Cinda, under pressure from Beijing, has cancelled a $944 million investment in the Ant business, according to sources.
Because of pressure from state officials, China Cinda Asset Management Co Ltd cancelled a contract to buy a 20% share in Ant Group’s consumer lending unit worth $944 million, according to people familiar with the situation.
Cinda, one of China’s four largest state-owned asset management companies (AMCs), stated on Thursday that the planned Ant investment will be cancelled, without specifying why.
The decision might postpone a regulatory-driven makeover of Ant, an affiliate of Alibaba (NYSE:), and the company’s return to the public market after its $37 billion dual-listing bid in November 2020 was thwarted at the last minute.
Cinda’s critical capital injection into Ant was approved by its primary regulator, the China Banking and Insurance Regulatory Commission (CBIRC), but it did not receive clearance from higher government officials, according to two people familiar with the situation.
According to one of the individuals, China’s State Council, or cabinet, was one of the authorities that questioned Cinda’s attempt to invest in Ant while its primary company was still being restructured, and ultimately denied it.
Concerns that the acquisition would go against the state AMC’s reform orientation, which mandates asset managers to focus on their main business of disposing of defaulted loans and divesting of non-essential assets, prompted the rejection, according to the second source.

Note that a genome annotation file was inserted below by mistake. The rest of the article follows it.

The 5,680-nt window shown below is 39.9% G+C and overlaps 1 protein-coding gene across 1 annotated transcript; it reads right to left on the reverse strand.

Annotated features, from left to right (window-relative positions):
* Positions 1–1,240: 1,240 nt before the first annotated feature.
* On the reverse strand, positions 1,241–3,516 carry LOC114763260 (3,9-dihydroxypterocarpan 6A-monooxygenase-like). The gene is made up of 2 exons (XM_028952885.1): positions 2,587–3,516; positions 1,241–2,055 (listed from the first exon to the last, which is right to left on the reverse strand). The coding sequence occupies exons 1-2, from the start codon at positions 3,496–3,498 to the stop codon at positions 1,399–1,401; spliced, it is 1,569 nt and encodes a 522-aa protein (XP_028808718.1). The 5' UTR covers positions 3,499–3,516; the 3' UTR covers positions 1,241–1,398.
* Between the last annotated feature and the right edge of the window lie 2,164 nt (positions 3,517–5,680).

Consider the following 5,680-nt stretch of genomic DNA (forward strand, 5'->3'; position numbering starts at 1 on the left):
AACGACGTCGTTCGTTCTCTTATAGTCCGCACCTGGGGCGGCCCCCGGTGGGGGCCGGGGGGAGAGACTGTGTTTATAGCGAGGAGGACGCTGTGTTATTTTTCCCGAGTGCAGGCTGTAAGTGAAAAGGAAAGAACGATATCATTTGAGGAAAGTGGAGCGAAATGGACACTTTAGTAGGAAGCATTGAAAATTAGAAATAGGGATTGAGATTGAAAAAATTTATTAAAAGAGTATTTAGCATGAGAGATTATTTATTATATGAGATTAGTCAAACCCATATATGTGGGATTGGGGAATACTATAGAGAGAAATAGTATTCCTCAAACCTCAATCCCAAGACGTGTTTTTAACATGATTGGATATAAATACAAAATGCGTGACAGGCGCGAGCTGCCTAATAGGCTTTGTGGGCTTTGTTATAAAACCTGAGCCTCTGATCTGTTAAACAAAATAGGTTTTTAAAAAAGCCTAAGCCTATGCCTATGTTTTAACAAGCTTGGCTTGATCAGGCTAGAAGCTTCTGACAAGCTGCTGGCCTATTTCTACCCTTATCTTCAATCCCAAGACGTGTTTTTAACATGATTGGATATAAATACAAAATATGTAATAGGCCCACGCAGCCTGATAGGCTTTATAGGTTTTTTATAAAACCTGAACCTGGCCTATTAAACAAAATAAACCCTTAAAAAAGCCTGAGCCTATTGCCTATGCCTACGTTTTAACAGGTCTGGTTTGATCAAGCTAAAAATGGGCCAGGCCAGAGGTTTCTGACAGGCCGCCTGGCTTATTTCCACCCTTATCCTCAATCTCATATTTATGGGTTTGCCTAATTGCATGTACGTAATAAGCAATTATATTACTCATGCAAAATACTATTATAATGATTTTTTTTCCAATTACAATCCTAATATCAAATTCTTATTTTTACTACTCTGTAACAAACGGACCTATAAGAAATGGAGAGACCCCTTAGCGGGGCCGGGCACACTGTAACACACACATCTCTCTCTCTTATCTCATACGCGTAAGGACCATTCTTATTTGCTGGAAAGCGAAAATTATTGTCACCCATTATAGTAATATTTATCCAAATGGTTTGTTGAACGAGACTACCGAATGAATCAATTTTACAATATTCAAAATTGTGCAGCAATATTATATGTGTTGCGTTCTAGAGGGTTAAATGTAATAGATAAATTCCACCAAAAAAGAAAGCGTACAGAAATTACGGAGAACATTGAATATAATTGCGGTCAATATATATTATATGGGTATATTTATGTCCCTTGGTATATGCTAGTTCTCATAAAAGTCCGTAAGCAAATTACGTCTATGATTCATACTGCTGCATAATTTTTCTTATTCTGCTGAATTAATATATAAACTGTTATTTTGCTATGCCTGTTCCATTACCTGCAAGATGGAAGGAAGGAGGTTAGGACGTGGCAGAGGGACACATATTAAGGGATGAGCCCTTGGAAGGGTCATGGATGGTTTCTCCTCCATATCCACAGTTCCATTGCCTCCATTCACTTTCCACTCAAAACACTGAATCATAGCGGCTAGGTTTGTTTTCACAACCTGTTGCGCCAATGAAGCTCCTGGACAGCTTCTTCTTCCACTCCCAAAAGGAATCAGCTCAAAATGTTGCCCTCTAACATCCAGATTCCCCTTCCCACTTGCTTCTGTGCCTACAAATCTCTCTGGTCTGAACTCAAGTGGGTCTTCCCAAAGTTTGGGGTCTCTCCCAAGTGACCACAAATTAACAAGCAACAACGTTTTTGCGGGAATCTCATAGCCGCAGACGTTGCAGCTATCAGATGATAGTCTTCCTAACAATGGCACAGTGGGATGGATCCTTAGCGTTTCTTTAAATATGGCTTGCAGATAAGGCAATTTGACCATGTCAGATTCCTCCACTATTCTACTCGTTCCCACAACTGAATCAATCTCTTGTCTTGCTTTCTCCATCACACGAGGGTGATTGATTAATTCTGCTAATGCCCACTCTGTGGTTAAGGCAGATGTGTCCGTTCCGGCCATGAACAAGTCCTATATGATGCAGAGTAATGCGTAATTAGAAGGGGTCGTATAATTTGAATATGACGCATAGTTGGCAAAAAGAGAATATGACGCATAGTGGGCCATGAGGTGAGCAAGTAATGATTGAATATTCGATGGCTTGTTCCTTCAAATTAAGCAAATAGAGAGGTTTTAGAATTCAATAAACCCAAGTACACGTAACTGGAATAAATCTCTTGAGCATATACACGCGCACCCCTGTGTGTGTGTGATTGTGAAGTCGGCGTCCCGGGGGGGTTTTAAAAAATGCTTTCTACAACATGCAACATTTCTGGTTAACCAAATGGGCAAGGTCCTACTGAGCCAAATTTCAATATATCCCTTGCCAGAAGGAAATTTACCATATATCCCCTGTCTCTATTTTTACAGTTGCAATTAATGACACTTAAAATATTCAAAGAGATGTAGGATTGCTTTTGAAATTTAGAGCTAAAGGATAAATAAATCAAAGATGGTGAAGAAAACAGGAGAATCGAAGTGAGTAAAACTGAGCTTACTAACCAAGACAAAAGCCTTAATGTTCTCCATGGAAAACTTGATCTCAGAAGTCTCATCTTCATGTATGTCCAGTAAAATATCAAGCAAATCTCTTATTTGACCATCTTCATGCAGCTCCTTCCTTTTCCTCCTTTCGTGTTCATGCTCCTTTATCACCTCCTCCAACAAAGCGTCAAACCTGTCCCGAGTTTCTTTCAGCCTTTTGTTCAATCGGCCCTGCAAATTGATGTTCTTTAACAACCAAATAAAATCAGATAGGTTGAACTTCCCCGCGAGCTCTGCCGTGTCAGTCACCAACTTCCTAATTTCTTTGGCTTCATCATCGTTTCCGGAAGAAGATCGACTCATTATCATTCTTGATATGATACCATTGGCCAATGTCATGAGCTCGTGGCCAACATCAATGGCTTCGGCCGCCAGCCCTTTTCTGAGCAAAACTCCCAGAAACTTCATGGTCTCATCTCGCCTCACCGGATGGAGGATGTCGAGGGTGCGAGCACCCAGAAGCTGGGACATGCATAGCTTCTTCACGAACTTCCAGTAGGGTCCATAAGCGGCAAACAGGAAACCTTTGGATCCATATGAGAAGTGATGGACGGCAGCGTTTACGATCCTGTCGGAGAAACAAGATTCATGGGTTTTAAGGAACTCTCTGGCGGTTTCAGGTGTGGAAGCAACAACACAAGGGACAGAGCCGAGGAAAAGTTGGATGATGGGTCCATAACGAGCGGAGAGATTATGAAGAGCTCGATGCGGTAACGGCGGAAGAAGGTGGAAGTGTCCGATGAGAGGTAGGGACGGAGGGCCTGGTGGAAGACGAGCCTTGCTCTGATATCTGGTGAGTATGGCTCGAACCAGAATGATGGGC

Cinda declined to comment on Monday beyond its announcement of the retreat on Thursday, in which it said the decision was made after «prudent commercial deliberation» and «discussion» with Ant’s consumer finance unit.
Ant did not respond to a request for comment from Reuters.
Last Monday, the company stated that it respected Cinda’s «business decision» and that it would «ensure the consumer finance unit’s rectification work» was completed.
Requests for comment to the CBIRC and the State Council Information Office were not immediately returned.
Because of the sensitivity of the situation, the sources declined to be identified.
The Ministry of Finance is the largest shareholder in Cinda, which was founded in Beijing in the late 1990s to handle sour debts at state banks.
Cinda’s stake in Chongqing Ant Consumer Finance Co Ltd would have climbed to 24 percent if the investment plan had been implemented, making the asset manager the company’s second-largest shareholder.
Ant’s consumer finance unit planned to increase its registered capital from 8 billion yuan to 30 billion yuan ($4.73 billion), with 6 billion yuan coming from Cinda, as well as bring in new strategic investors.
According to Cinda’s filing with the Hong Kong Stock Exchange late last month, Ant would have held a 50% ownership in the unit even after the planned capital raise.
Two other Ant unit investors, Jiangsu Yuyue Medical Equipment & Supply Co Ltd and Sunny Optical Technology Group Co Ltd indicated on Friday that they would postpone their investments due to Cinda’s move.